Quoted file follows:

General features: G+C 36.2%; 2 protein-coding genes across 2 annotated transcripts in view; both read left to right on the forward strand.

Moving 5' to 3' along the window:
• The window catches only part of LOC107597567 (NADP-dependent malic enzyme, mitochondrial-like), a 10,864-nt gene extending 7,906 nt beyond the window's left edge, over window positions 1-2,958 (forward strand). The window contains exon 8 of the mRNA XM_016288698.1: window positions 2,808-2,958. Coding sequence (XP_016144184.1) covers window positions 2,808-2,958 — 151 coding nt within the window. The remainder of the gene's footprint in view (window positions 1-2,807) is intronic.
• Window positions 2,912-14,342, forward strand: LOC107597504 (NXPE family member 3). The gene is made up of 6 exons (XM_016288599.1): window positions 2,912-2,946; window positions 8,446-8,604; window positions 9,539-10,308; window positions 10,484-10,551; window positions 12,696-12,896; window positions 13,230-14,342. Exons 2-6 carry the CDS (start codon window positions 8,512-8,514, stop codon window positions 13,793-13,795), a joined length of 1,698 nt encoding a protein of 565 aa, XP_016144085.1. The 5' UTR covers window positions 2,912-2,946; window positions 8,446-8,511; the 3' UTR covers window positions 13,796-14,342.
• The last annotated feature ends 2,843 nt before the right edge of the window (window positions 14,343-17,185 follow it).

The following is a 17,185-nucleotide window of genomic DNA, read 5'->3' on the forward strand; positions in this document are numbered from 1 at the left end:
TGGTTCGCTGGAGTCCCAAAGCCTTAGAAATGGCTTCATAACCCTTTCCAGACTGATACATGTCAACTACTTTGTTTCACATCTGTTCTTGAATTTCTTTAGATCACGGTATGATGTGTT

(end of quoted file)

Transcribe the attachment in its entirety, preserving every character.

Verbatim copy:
General features: G+C 36.2%; 2 protein-coding genes across 2 annotated transcripts in view; both read left to right on the forward strand.

Moving 5' to 3' along the window:
• The window catches only part of LOC107597567 (NADP-dependent malic enzyme, mitochondrial-like), a 10,864-nt gene extending 7,906 nt beyond the window's left edge, over window positions 1-2,958 (forward strand). The window contains exon 8 of the mRNA XM_016288698.1: window positions 2,808-2,958. Coding sequence (XP_016144184.1) covers window positions 2,808-2,958 — 151 coding nt within the window. The remainder of the gene's footprint in view (window positions 1-2,807) is intronic.
• Window positions 2,912-14,342, forward strand: LOC107597504 (NXPE family member 3). The gene is made up of 6 exons (XM_016288599.1): window positions 2,912-2,946; window positions 8,446-8,604; window positions 9,539-10,308; window positions 10,484-10,551; window positions 12,696-12,896; window positions 13,230-14,342. Exons 2-6 carry the CDS (start codon window positions 8,512-8,514, stop codon window positions 13,793-13,795), a joined length of 1,698 nt encoding a protein of 565 aa, XP_016144085.1. The 5' UTR covers window positions 2,912-2,946; window positions 8,446-8,511; the 3' UTR covers window positions 13,796-14,342.
• The last annotated feature ends 2,843 nt before the right edge of the window (window positions 14,343-17,185 follow it).

The following is a 17,185-nucleotide window of genomic DNA, read 5'->3' on the forward strand; positions in this document are numbered from 1 at the left end:
TGGTTCGCTGGAGTCCCAAAGCCTTAGAAATGGCTTCATAACCCTTTCCAGACTGATACATGTCAACTACTTTGTTTCACATCTGTTCTTGAATTTCTTTAGATCACGGTATGATGTGTT